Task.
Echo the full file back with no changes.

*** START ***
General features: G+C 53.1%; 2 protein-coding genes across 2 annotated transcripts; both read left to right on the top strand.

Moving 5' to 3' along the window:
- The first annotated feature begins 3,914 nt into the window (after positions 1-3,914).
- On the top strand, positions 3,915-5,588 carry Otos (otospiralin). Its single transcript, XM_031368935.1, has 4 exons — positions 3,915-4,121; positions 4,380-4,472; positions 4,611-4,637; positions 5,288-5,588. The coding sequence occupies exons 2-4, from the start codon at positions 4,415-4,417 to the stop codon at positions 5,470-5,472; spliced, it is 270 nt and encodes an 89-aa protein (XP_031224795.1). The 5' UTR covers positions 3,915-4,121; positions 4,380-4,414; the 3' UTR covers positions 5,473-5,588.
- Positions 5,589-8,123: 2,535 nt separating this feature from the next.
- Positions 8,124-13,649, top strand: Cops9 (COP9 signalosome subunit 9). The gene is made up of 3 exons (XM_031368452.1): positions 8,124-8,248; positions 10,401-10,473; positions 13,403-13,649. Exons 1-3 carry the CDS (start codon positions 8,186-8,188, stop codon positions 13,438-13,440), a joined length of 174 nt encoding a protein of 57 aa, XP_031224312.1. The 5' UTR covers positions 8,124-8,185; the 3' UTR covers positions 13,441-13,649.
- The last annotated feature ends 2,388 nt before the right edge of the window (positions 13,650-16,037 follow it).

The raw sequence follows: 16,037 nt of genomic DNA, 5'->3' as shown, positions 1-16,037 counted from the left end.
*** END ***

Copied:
General features: G+C 53.1%; 2 protein-coding genes across 2 annotated transcripts; both read left to right on the top strand.

Moving 5' to 3' along the window:
- The first annotated feature begins 3,914 nt into the window (after positions 1-3,914).
- On the top strand, positions 3,915-5,588 carry Otos (otospiralin). Its single transcript, XM_031368935.1, has 4 exons — positions 3,915-4,121; positions 4,380-4,472; positions 4,611-4,637; positions 5,288-5,588. The coding sequence occupies exons 2-4, from the start codon at positions 4,415-4,417 to the stop codon at positions 5,470-5,472; spliced, it is 270 nt and encodes an 89-aa protein (XP_031224795.1). The 5' UTR covers positions 3,915-4,121; positions 4,380-4,414; the 3' UTR covers positions 5,473-5,588.
- Positions 5,589-8,123: 2,535 nt separating this feature from the next.
- Positions 8,124-13,649, top strand: Cops9 (COP9 signalosome subunit 9). The gene is made up of 3 exons (XM_031368452.1): positions 8,124-8,248; positions 10,401-10,473; positions 13,403-13,649. Exons 1-3 carry the CDS (start codon positions 8,186-8,188, stop codon positions 13,438-13,440), a joined length of 174 nt encoding a protein of 57 aa, XP_031224312.1. The 5' UTR covers positions 8,124-8,185; the 3' UTR covers positions 13,441-13,649.
- The last annotated feature ends 2,388 nt before the right edge of the window (positions 13,650-16,037 follow it).

The raw sequence follows: 16,037 nt of genomic DNA, 5'->3' as shown, positions 1-16,037 counted from the left end.